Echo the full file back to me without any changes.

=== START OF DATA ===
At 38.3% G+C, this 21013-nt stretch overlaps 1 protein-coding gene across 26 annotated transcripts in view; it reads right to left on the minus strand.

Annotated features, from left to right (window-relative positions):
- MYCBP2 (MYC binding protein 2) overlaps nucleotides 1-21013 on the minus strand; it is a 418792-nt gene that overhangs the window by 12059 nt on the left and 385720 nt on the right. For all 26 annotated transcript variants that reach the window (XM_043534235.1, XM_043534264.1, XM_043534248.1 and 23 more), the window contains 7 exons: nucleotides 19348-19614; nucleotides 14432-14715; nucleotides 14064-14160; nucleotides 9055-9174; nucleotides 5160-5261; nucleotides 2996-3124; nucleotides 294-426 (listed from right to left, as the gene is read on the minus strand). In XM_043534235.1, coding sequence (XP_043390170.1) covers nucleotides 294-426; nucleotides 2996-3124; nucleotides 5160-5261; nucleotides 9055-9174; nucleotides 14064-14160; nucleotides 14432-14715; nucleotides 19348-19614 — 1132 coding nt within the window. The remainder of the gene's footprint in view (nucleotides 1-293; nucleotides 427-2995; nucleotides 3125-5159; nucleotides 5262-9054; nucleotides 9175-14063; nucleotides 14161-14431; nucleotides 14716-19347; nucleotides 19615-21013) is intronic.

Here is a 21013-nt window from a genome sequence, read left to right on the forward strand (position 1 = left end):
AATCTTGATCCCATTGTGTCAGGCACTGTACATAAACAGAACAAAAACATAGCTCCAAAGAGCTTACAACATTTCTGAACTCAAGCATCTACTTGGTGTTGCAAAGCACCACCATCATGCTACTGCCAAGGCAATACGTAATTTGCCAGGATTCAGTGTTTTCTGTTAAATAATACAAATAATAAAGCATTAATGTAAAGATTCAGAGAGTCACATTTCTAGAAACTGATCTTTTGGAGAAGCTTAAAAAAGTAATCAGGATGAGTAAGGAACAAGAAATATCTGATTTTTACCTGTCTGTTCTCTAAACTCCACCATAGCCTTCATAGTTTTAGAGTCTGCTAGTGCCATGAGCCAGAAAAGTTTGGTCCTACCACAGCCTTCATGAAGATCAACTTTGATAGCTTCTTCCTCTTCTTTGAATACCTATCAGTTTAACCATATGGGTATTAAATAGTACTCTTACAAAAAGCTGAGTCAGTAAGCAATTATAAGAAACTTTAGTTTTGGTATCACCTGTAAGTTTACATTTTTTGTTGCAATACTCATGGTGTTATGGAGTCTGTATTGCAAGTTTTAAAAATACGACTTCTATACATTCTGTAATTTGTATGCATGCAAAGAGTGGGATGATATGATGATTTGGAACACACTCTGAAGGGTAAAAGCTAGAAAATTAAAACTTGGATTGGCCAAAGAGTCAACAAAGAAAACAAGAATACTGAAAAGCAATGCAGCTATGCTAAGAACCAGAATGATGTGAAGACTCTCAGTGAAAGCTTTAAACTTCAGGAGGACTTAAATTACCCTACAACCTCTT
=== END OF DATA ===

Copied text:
At 38.3% G+C, this 21013-nt stretch overlaps 1 protein-coding gene across 26 annotated transcripts in view; it reads right to left on the minus strand.

Annotated features, from left to right (window-relative positions):
- MYCBP2 (MYC binding protein 2) overlaps nucleotides 1-21013 on the minus strand; it is a 418792-nt gene that overhangs the window by 12059 nt on the left and 385720 nt on the right. For all 26 annotated transcript variants that reach the window (XM_043534235.1, XM_043534264.1, XM_043534248.1 and 23 more), the window contains 7 exons: nucleotides 19348-19614; nucleotides 14432-14715; nucleotides 14064-14160; nucleotides 9055-9174; nucleotides 5160-5261; nucleotides 2996-3124; nucleotides 294-426 (listed from right to left, as the gene is read on the minus strand). In XM_043534235.1, coding sequence (XP_043390170.1) covers nucleotides 294-426; nucleotides 2996-3124; nucleotides 5160-5261; nucleotides 9055-9174; nucleotides 14064-14160; nucleotides 14432-14715; nucleotides 19348-19614 — 1132 coding nt within the window. The remainder of the gene's footprint in view (nucleotides 1-293; nucleotides 427-2995; nucleotides 3125-5159; nucleotides 5262-9054; nucleotides 9175-14063; nucleotides 14161-14431; nucleotides 14716-19347; nucleotides 19615-21013) is intronic.

Here is a 21013-nt window from a genome sequence, read left to right on the forward strand (position 1 = left end):
AATCTTGATCCCATTGTGTCAGGCACTGTACATAAACAGAACAAAAACATAGCTCCAAAGAGCTTACAACATTTCTGAACTCAAGCATCTACTTGGTGTTGCAAAGCACCACCATCATGCTACTGCCAAGGCAATACGTAATTTGCCAGGATTCAGTGTTTTCTGTTAAATAATACAAATAATAAAGCATTAATGTAAAGATTCAGAGAGTCACATTTCTAGAAACTGATCTTTTGGAGAAGCTTAAAAAAGTAATCAGGATGAGTAAGGAACAAGAAATATCTGATTTTTACCTGTCTGTTCTCTAAACTCCACCATAGCCTTCATAGTTTTAGAGTCTGCTAGTGCCATGAGCCAGAAAAGTTTGGTCCTACCACAGCCTTCATGAAGATCAACTTTGATAGCTTCTTCCTCTTCTTTGAATACCTATCAGTTTAACCATATGGGTATTAAATAGTACTCTTACAAAAAGCTGAGTCAGTAAGCAATTATAAGAAACTTTAGTTTTGGTATCACCTGTAAGTTTACATTTTTTGTTGCAATACTCATGGTGTTATGGAGTCTGTATTGCAAGTTTTAAAAATACGACTTCTATACATTCTGTAATTTGTATGCATGCAAAGAGTGGGATGATATGATGATTTGGAACACACTCTGAAGGGTAAAAGCTAGAAAATTAAAACTTGGATTGGCCAAAGAGTCAACAAAGAAAACAAGAATACTGAAAAGCAATGCAGCTATGCTAAGAACCAGAATGATGTGAAGACTCTCAGTGAAAGCTTTAAACTTCAGGAGGACTTAAATTACCCTACAACCTCTT